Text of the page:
April 18, 2011 -- Two new studies seek to better understand parents’ attitudes about vaccine safety and analyze potential barriers to routine childhood vaccination. The new reports appear in a special vaccine safety supplement in journal Pediatrics.
There has been some concern about vaccine safety and risks in recent years due in part to the increasing number of recommended vaccines, conflicting safety information, and a widely publicized study suggesting that certain vaccines may increase risk for autism. This study was publically refuted, but it has had lasting repercussions on some parent’s attitudes about vaccine safety. As a result, there has been some concern about a possible resurgence of vaccine-preventable diseases such as measles.
In one report, the majority of parents with at least one child aged 6 or younger believe that vaccines are important for their children’s health and they were “confident” or "very confident” in vaccine safety. Overall, 93.4% said that their youngest child had received or would receive all the recommended vaccines. But parents did express some concerns about pain from the shots, too many vaccines during one visit, and fever.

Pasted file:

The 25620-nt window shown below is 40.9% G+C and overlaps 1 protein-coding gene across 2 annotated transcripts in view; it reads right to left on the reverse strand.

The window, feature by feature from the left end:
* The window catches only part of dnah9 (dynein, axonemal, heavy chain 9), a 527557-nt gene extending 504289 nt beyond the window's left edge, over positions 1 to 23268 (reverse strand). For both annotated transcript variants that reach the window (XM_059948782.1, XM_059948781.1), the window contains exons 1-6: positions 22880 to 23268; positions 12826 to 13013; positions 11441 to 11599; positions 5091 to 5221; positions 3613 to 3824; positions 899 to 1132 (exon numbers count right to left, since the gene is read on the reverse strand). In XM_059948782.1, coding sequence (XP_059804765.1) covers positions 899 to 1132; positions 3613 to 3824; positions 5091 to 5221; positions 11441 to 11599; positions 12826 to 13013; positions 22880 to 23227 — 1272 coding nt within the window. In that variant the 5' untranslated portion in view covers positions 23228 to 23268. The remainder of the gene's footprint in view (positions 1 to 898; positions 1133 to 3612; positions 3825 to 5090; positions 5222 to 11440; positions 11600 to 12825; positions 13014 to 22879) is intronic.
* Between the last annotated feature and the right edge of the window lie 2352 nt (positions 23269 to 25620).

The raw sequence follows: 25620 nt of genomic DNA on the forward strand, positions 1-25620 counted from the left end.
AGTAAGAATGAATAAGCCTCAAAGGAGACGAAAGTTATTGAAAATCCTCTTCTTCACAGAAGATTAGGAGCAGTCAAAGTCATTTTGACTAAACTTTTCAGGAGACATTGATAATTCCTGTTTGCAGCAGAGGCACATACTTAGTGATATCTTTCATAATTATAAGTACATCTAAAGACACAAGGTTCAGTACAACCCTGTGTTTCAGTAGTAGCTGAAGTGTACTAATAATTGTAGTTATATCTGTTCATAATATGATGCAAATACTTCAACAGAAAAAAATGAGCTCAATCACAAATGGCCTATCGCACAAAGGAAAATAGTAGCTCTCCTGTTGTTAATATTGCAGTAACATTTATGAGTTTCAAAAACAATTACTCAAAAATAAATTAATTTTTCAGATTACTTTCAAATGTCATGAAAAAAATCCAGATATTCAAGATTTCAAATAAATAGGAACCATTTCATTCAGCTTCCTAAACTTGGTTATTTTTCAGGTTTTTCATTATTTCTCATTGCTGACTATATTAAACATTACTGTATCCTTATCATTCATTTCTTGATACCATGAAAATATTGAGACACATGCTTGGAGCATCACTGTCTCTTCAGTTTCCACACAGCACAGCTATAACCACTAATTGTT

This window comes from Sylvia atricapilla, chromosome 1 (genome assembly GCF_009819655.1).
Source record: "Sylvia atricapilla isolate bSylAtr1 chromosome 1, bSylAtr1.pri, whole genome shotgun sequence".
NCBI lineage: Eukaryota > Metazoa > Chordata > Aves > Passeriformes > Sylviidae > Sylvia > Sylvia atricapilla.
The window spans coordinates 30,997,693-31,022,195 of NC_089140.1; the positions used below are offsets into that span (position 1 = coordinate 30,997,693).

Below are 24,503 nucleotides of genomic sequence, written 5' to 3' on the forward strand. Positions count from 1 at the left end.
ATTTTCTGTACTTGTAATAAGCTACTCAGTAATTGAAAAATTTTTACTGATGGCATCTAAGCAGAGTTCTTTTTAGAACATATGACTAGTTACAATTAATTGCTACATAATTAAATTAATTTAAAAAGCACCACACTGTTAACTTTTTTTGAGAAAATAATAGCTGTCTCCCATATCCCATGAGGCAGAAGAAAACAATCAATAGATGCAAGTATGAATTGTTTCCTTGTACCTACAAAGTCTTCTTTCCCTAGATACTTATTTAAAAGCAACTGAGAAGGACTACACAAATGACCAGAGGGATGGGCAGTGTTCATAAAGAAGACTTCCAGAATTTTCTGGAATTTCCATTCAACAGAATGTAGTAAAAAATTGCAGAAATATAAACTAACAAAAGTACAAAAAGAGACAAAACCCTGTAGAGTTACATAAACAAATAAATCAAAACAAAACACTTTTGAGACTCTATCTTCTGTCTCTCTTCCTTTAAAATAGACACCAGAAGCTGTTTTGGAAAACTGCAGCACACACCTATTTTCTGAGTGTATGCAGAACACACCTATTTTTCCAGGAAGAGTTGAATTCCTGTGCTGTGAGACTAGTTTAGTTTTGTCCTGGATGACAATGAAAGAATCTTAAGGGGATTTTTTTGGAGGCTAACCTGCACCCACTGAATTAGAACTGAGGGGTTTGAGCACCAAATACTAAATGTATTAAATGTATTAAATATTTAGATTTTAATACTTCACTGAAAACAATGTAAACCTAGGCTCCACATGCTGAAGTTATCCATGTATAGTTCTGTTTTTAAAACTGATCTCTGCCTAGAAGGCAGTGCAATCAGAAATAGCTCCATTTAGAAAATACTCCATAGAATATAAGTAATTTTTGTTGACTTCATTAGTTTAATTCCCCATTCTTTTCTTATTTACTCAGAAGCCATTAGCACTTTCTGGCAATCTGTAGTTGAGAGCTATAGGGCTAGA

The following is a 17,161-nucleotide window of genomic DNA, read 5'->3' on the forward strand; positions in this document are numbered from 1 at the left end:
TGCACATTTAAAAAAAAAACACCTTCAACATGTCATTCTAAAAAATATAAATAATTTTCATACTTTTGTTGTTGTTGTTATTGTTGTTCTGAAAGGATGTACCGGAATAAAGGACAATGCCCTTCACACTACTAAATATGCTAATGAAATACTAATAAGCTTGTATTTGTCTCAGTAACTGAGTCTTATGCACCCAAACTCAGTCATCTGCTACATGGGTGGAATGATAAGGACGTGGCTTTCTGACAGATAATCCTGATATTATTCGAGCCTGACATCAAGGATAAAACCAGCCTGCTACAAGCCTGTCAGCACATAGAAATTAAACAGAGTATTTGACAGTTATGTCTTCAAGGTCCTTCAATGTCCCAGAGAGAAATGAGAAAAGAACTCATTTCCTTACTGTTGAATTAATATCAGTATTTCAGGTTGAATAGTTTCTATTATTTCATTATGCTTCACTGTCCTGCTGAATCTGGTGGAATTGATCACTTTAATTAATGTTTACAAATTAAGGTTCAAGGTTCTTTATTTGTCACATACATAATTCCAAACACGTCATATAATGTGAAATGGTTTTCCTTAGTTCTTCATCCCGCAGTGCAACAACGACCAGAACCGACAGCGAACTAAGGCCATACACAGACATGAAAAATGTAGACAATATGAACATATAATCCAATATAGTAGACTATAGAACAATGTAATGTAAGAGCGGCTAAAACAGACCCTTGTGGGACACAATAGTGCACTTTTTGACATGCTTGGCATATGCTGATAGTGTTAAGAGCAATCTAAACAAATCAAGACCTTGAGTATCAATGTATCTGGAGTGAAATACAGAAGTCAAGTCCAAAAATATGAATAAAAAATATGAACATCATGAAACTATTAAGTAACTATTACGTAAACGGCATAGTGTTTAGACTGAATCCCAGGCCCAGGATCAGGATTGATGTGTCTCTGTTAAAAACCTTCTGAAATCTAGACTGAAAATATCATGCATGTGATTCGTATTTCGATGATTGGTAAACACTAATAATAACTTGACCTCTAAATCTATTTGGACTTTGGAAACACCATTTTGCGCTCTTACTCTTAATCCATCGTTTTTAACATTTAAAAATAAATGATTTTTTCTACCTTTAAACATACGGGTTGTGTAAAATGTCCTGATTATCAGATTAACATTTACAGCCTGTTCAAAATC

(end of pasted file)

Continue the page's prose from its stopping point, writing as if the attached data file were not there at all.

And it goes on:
About one in five parents were not confident about the safety and importance of childhood vaccines.
“In general, the study results are very reassuring,” says study author Allison Kennedy, MPH, an epidemiologist at the CDC in Atlanta. “Overall, parents had high confidence in vaccine safety and most plan to fully vaccinate their child, but we also saw that parents did have questions and some concerns even if they were planning to fully vaccinate their children."
The main source of information on childhood immunization and vaccine safety in this study was the pediatrician and/or nurse.